An introductory Tensor Calculus for Physics book is a most welcome addition to the libraries of both young students in physics and instructors with teaching duties at the advanced undergraduate level. Indeed, the literature on the subject, notwithstanding how ample it is, lacks books that are both at an introductory level and have young physicists as a preferred audience. Professor Neuenschwander's book fills the gap in robust fashion.

The book comprises eight chapters and may be ideally divided into two parts, with the first five chapters containing the core of the subject. Besides reviewing some basics in vector calculus, Chapter 1 explains very clearly how the need for physical quantities to have a tensor character arises. In this way, rather than defining tensors as multicomponent entities with a specific transformation law under a coordinate transformation, the concept is very appropriately introduced as a necessary requirement to represent physically meaningful quantities. The chapter is probably longer than what would be necessary, and some of the examples presented with a clarifying aim might not be a best choice (see, e.g., the example of the transformation between inertial frames of the electric and magnetic fields in Sec. 1.8), yet it is a good starting point for readers who would use the book as a self-study tool. Moreover, the exercises at the end of the chapter have been very well chosen for the intended level.

With enough motivation from Chapter 1, Chapter 2 considers some of the higher-rank tensors that undergraduate students might have encountered in their introductory courses: the inertia tensor from mechanics courses and the electric susceptibility, the electric-quadrupole, and the electromagnetic-stress tensor from E&M courses. Regrettably, the author omits the deformation tensor arising from applying a stress to solid bodies: the three-dimensional deformation of a rubber band when it is stretched along a single direction is perhaps a very effective example of the emergence of higher-rank quantities. Again, the exercise collection is well chosen, although here some of the exercises are more advanced than expected (see, e.g., ex. 2.17, which requires a non-trivial familiarity with quantum mechanics).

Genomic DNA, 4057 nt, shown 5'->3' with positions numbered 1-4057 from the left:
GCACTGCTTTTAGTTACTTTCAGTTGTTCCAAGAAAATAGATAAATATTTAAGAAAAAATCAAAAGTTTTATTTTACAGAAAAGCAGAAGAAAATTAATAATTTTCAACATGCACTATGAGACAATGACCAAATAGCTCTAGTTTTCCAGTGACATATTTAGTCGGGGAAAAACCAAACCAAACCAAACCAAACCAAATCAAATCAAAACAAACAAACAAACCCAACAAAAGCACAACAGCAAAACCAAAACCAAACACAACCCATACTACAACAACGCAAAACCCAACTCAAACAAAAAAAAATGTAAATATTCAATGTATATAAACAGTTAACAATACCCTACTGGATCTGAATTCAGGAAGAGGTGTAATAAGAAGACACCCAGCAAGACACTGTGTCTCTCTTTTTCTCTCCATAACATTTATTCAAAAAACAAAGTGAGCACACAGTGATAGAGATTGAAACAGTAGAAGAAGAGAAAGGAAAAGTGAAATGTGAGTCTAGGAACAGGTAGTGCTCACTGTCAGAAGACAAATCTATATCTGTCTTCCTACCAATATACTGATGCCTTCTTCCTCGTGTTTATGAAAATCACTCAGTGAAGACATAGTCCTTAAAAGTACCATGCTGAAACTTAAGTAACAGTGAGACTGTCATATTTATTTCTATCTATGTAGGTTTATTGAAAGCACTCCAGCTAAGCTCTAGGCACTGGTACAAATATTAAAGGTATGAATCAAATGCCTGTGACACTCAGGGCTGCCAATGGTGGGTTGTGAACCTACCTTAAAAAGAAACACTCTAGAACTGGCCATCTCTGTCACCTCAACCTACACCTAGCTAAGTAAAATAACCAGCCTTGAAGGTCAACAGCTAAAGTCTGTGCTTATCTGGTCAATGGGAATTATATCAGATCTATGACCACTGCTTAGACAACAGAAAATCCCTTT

In Chapter 3 and 4, the author does a superb job in presenting the all important metric tensor, to which a detailed treatment is devoted, and the covariant derivative, quite well motivated and explained. Both chapters are equipped with very doable and instructive exercises. Finally, the last chapter of the core of the subject prepares the path for applying the theory to general relativity, a step taken in Chapter 6, where the basic theory is applied to electrodynamics as well, at a level well weighted for the intended audience. An excellent chapter is the last one (Chapter 8), where the reader is beautifully and gently introduced to the more advanced differential forms, which is how the subject should be eventually mastered when the readers reach a higher level.

Chapter 7 puzzles us in that the material covered there, especially the dual vector space and dual vector bases, could have fit perhaps better in a chapter between the first and the second. The idea that a scalar product is performed between two vectors belonging to different spaces, one dual to the other, should be conveyed as early as possible, together with the clarification of self-duality of Euclidean space parameterized by an orthonormal basis.

Given the level of the book, having solutions to the exercises at the end would have been helpful for the reader, as well as comments on the discussion questions that the author poses at the end of each chapter.

As a last remark, the author might consider in a subsequent edition of the book the use of Schouten's notation, according to which the primes denoting the “primed” coordinate frame are attached to the component index rather than to the kernel letter denoting a multicomponent quantity, say Ak rather than Ak. This is a matter of taste, but our experience suggests that Schouten's notation is much more effective when, upon performing algebra where several multi-indexed quantities are involved, keeping track of the indices might become somewhat frustrating, especially for the novice.

Apart from some minor criticisms, we think that the book, which starts from the very basic and goes on gently up to fairly advanced material, deserves the best attention by both young physicists and instructors.

Franco Battaglia is professor of chemical physics at the Department of Engineering Enzo Ferrari, University of Modena, Italy. He has been active in several fields of theoretical chemical physics: molecular scattering theory, atom-surface interactions, phase transitions in 2D systems, and many-body theory. He has coauthored two books in classical and quantum physics and in chemical physics. In collaboration with Professor T. F. George, he has proposed a guideline (published in AJP in 2013) for effective teaching of tensor calculus at the advanced undergraduate level.

Thomas F. George has served as chancellor at the University of Missouri-St. Louis since 2003, and prior to that he was chancellor for seven years at the University of Wisconsin-Stevens Point. As professor of chemistry and physics, he maintains an active research program in chemical/materials/laser nanophysics, including nanomedicine. His work has led to 760 papers, 5 authored textbooks, and 18 edited books/volumes. He is also a jazz pianist performing throughout the St. Louis region, and his performances have extended to Illinois, Arkansas, and overseas to China, Croatia, Hungary, Kuwait, Romania, and Serbia in connection with his travels as chancellor and scientist.